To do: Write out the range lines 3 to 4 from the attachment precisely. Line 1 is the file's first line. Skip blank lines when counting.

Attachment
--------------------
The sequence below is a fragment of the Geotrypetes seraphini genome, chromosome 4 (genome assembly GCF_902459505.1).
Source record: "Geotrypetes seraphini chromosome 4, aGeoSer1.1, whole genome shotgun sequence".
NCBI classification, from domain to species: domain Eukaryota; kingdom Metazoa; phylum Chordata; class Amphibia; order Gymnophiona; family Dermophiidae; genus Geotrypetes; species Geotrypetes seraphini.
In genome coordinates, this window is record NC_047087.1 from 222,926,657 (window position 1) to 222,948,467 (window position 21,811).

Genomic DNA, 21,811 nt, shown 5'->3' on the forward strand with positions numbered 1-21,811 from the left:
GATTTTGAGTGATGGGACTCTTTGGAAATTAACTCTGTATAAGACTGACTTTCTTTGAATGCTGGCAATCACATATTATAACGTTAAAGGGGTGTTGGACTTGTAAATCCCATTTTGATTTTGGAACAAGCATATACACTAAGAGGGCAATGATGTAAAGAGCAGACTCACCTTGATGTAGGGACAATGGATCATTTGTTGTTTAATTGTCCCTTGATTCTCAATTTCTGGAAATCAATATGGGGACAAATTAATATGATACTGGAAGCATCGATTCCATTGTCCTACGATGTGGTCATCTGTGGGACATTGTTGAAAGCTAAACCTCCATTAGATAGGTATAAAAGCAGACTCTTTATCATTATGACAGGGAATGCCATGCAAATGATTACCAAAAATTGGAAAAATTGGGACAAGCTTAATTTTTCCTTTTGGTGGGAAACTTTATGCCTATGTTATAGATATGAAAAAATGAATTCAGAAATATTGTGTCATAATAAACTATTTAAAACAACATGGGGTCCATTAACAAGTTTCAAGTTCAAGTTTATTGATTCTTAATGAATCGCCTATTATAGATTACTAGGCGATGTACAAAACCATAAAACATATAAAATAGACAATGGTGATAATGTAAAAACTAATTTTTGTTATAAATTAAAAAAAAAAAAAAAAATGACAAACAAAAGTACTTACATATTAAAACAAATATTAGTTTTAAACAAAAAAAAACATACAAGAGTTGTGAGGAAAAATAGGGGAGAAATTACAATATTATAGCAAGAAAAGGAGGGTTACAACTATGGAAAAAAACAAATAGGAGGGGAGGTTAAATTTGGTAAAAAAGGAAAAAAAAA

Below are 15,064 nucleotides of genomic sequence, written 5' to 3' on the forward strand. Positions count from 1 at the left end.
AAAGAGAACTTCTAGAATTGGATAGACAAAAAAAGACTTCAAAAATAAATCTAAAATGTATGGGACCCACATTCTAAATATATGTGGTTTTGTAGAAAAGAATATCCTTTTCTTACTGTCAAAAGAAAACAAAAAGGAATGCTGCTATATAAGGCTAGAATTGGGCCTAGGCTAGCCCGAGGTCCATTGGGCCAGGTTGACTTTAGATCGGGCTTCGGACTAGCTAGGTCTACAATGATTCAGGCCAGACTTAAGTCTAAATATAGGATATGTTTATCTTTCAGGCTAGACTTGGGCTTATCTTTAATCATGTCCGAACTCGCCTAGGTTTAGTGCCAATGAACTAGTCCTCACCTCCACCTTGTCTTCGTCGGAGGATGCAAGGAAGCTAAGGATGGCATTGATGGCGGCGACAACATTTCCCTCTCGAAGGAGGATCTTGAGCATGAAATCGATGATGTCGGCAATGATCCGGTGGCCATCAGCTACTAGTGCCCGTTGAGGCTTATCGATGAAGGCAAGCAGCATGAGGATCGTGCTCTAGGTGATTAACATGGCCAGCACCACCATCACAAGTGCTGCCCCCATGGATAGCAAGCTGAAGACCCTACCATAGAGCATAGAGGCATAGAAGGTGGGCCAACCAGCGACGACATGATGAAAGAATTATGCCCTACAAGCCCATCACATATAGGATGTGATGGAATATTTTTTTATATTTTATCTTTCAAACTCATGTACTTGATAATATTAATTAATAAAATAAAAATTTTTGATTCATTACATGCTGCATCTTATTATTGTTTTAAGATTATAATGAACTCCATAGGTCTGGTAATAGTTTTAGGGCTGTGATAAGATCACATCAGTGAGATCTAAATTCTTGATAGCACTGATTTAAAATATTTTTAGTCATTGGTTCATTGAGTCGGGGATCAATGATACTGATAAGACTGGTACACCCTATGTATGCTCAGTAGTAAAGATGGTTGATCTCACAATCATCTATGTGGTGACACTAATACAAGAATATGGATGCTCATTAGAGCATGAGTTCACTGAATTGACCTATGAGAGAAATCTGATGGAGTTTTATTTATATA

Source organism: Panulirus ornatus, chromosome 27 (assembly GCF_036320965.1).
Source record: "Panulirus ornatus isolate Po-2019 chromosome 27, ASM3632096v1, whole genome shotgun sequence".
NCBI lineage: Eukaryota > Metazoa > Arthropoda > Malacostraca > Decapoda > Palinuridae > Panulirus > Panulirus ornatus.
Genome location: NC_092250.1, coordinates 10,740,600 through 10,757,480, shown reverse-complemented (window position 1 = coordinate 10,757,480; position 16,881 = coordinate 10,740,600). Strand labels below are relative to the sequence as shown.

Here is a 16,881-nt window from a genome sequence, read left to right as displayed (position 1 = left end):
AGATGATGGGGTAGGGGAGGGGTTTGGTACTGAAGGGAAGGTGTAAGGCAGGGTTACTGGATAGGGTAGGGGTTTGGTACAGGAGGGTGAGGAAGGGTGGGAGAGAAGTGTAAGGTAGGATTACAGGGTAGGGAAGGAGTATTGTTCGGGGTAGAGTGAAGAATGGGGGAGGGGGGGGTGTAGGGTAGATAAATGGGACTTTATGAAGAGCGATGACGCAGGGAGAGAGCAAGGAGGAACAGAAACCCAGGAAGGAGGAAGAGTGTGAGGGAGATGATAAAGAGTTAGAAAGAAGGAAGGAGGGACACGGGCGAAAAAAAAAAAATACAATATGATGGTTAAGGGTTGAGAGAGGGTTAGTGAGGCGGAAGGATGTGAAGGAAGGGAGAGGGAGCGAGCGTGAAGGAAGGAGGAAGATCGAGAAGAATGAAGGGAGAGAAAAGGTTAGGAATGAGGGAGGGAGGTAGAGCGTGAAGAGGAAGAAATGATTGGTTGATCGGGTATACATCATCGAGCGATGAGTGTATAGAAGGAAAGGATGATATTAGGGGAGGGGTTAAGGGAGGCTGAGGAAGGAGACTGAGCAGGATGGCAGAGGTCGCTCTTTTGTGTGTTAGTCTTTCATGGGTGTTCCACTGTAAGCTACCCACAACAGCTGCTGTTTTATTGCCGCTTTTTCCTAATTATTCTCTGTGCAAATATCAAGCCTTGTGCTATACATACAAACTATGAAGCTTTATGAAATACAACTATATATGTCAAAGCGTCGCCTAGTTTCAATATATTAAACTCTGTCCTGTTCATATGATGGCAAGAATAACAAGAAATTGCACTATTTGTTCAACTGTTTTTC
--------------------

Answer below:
NCBI classification, from domain to species: domain Eukaryota; kingdom Metazoa; phylum Chordata; class Amphibia; order Gymnophiona; family Dermophiidae; genus Geotrypetes; species Geotrypetes seraphini.
In genome coordinates, this window is record NC_047087.1 from 222,926,657 (window position 1) to 222,948,467 (window position 21,811).